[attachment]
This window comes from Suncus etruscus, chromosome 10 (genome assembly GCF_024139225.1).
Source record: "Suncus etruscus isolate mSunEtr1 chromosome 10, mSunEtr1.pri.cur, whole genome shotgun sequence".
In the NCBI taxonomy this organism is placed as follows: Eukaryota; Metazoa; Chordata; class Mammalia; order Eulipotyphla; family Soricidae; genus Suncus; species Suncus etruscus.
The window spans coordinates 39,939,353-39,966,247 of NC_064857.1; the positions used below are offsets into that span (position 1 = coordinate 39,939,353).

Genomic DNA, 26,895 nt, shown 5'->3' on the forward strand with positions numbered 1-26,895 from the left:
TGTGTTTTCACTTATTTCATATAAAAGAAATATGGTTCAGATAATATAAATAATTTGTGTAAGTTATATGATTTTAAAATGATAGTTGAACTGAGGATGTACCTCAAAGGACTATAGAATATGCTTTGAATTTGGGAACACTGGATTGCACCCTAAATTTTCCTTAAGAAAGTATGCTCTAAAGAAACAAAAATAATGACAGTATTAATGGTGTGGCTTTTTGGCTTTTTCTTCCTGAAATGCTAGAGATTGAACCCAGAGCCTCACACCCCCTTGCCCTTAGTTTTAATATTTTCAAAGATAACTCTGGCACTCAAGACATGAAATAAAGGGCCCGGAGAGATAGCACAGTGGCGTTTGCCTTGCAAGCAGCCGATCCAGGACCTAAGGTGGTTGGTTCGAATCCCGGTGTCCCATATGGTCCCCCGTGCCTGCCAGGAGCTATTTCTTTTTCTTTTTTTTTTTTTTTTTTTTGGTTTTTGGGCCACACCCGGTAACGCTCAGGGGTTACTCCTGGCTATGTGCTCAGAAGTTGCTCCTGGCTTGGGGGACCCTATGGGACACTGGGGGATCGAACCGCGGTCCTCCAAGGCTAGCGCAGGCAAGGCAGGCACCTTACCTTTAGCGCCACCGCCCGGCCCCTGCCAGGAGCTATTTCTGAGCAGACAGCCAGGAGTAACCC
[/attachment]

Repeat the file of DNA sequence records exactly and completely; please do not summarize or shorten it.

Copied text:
This window comes from Suncus etruscus, chromosome 10 (genome assembly GCF_024139225.1).
Source record: "Suncus etruscus isolate mSunEtr1 chromosome 10, mSunEtr1.pri.cur, whole genome shotgun sequence".
In the NCBI taxonomy this organism is placed as follows: Eukaryota; Metazoa; Chordata; class Mammalia; order Eulipotyphla; family Soricidae; genus Suncus; species Suncus etruscus.
The window spans coordinates 39,939,353-39,966,247 of NC_064857.1; the positions used below are offsets into that span (position 1 = coordinate 39,939,353).

Genomic DNA, 26,895 nt, shown 5'->3' on the forward strand with positions numbered 1-26,895 from the left:
TGTGTTTTCACTTATTTCATATAAAAGAAATATGGTTCAGATAATATAAATAATTTGTGTAAGTTATATGATTTTAAAATGATAGTTGAACTGAGGATGTACCTCAAAGGACTATAGAATATGCTTTGAATTTGGGAACACTGGATTGCACCCTAAATTTTCCTTAAGAAAGTATGCTCTAAAGAAACAAAAATAATGACAGTATTAATGGTGTGGCTTTTTGGCTTTTTCTTCCTGAAATGCTAGAGATTGAACCCAGAGCCTCACACCCCCTTGCCCTTAGTTTTAATATTTTCAAAGATAACTCTGGCACTCAAGACATGAAATAAAGGGCCCGGAGAGATAGCACAGTGGCGTTTGCCTTGCAAGCAGCCGATCCAGGACCTAAGGTGGTTGGTTCGAATCCCGGTGTCCCATATGGTCCCCCGTGCCTGCCAGGAGCTATTTCTTTTTCTTTTTTTTTTTTTTTTTTTTGGTTTTTGGGCCACACCCGGTAACGCTCAGGGGTTACTCCTGGCTATGTGCTCAGAAGTTGCTCCTGGCTTGGGGGACCCTATGGGACACTGGGGGATCGAACCGCGGTCCTCCAAGGCTAGCGCAGGCAAGGCAGGCACCTTACCTTTAGCGCCACCGCCCGGCCCCTGCCAGGAGCTATTTCTGAGCAGACAGCCAGGAGTAACCC